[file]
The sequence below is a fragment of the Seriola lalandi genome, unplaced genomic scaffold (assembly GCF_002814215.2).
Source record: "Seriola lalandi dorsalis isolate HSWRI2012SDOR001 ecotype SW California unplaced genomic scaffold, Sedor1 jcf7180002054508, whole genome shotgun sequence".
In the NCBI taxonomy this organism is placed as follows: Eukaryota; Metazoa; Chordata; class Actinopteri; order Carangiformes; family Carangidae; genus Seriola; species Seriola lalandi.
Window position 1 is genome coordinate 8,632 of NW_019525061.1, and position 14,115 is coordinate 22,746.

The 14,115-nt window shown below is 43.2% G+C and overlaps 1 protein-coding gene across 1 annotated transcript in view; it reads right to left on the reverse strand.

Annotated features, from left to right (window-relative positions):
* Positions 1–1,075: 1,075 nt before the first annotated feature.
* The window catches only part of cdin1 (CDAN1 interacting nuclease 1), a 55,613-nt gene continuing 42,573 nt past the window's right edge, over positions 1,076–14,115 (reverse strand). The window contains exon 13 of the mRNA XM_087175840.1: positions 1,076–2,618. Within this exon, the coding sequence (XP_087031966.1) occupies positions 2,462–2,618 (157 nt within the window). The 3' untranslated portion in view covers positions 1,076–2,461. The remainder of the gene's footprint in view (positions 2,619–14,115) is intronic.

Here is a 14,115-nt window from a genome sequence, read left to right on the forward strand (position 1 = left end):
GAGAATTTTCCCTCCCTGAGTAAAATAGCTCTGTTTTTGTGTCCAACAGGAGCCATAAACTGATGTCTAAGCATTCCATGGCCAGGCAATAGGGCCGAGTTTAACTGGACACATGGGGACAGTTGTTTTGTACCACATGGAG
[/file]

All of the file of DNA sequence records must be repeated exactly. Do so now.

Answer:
The sequence below is a fragment of the Seriola lalandi genome, unplaced genomic scaffold (assembly GCF_002814215.2).
Source record: "Seriola lalandi dorsalis isolate HSWRI2012SDOR001 ecotype SW California unplaced genomic scaffold, Sedor1 jcf7180002054508, whole genome shotgun sequence".
In the NCBI taxonomy this organism is placed as follows: Eukaryota; Metazoa; Chordata; class Actinopteri; order Carangiformes; family Carangidae; genus Seriola; species Seriola lalandi.
Window position 1 is genome coordinate 8,632 of NW_019525061.1, and position 14,115 is coordinate 22,746.

The 14,115-nt window shown below is 43.2% G+C and overlaps 1 protein-coding gene across 1 annotated transcript in view; it reads right to left on the reverse strand.

Annotated features, from left to right (window-relative positions):
* Positions 1–1,075: 1,075 nt before the first annotated feature.
* The window catches only part of cdin1 (CDAN1 interacting nuclease 1), a 55,613-nt gene continuing 42,573 nt past the window's right edge, over positions 1,076–14,115 (reverse strand). The window contains exon 13 of the mRNA XM_087175840.1: positions 1,076–2,618. Within this exon, the coding sequence (XP_087031966.1) occupies positions 2,462–2,618 (157 nt within the window). The 3' untranslated portion in view covers positions 1,076–2,461. The remainder of the gene's footprint in view (positions 2,619–14,115) is intronic.

Here is a 14,115-nt window from a genome sequence, read left to right on the forward strand (position 1 = left end):
GAGAATTTTCCCTCCCTGAGTAAAATAGCTCTGTTTTTGTGTCCAACAGGAGCCATAAACTGATGTCTAAGCATTCCATGGCCAGGCAATAGGGCCGAGTTTAACTGGACACATGGGGACAGTTGTTTTGTACCACATGGAG